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May 2022 Editorial

We all have our daily batch of bad news, from what is happening in Ukraine, to climate change impacts. It is important to know what is going on in this world, but even more important to know what actionable decisions may be made at all levels, including ours, to improve the situation.

There is no shortage of alarming news on environment. However, we also need to acknowledge what is going well.

In this sense, reading Nicholas P. Sullivan’s latest piece a few days ago (The information age is starting to transform fishing worldwide, Tufts University), which was syndicated across several platforms globally, was kind of a relief. Arguing that changes in behaviour, technology and policy are occurring throughout the fishing industry, he focuses on the positive aspects and the dynamic they can generate. “There is no shortage of gloomy information about how overfishing, along with other stresses like climate change, is affecting the world’s oceanshe writes. “Nonetheless, I believe it bears emphasizing that over 78% of current marine fish landings come from biologically sustainable stocks, according to the United Nations. And overharvested fisheries often can rebound with smart management.”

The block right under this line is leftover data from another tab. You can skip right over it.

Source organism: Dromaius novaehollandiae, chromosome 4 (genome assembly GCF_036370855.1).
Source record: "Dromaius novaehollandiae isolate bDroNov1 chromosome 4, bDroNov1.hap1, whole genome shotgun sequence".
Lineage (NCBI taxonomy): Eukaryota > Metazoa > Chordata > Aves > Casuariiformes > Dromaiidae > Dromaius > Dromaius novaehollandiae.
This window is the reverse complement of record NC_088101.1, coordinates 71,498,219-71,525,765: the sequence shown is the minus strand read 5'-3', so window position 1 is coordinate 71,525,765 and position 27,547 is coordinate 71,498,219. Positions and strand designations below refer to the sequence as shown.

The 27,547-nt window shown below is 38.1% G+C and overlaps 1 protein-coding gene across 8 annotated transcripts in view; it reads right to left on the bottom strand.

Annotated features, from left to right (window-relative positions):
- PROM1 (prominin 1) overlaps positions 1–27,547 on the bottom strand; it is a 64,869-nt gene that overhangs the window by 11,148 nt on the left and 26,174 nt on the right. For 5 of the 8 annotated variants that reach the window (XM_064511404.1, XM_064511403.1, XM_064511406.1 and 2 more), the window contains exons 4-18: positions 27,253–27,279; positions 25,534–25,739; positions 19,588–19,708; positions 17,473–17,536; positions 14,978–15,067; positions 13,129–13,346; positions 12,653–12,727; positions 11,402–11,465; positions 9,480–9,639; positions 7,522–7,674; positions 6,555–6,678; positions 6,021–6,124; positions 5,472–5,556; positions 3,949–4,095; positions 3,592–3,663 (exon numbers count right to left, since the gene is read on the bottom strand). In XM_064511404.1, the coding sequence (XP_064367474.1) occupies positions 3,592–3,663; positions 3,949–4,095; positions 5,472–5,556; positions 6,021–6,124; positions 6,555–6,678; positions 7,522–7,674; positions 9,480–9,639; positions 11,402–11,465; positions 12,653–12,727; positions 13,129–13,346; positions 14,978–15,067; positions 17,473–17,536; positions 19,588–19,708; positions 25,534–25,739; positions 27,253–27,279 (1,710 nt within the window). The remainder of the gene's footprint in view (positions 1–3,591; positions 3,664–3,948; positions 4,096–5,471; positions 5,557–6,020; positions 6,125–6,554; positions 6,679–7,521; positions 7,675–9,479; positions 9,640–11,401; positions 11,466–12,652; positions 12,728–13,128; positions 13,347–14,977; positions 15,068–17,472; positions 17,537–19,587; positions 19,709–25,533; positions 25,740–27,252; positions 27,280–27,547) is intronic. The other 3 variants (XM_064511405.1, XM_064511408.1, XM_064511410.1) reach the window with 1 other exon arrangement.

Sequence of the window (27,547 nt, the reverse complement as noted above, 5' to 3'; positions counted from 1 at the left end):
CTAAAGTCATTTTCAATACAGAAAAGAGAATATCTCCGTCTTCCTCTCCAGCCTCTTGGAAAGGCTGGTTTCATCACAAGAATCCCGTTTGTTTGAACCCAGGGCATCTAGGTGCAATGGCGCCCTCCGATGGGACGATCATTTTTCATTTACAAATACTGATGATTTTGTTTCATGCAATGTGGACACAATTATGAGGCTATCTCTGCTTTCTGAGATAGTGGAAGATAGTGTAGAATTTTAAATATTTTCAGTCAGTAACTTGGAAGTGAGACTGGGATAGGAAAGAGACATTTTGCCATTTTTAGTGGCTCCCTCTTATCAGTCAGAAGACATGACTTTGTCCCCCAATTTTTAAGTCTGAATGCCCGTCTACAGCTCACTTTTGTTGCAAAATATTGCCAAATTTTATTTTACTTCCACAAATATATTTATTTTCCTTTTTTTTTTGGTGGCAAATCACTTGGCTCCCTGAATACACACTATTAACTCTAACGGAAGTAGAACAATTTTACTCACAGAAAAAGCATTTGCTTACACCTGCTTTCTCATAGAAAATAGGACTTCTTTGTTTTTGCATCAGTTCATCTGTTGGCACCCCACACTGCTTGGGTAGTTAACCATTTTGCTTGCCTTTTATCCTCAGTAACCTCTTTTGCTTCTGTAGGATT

Digitalisation allows traceability systems to share data as never before. International partnerships, like the Agreement on Port State Measures, targets illegal, unreported and unregulated fishing and provides the basis for shared management of shared stocks. Business to business initiatives challenge existing frameworks through new voluntary standards, promotion of best practices and new ways of collaborating in a pre-competitive manner. Such engagement also exists between producers and consumers and contributes to shaping new buying patterns.

At the marine ingredients level, Sullivan’s observation seems a good reflection of the reality. Challenges do exist but the industry’s willingness to drive positive change shouldn’t be overlooked.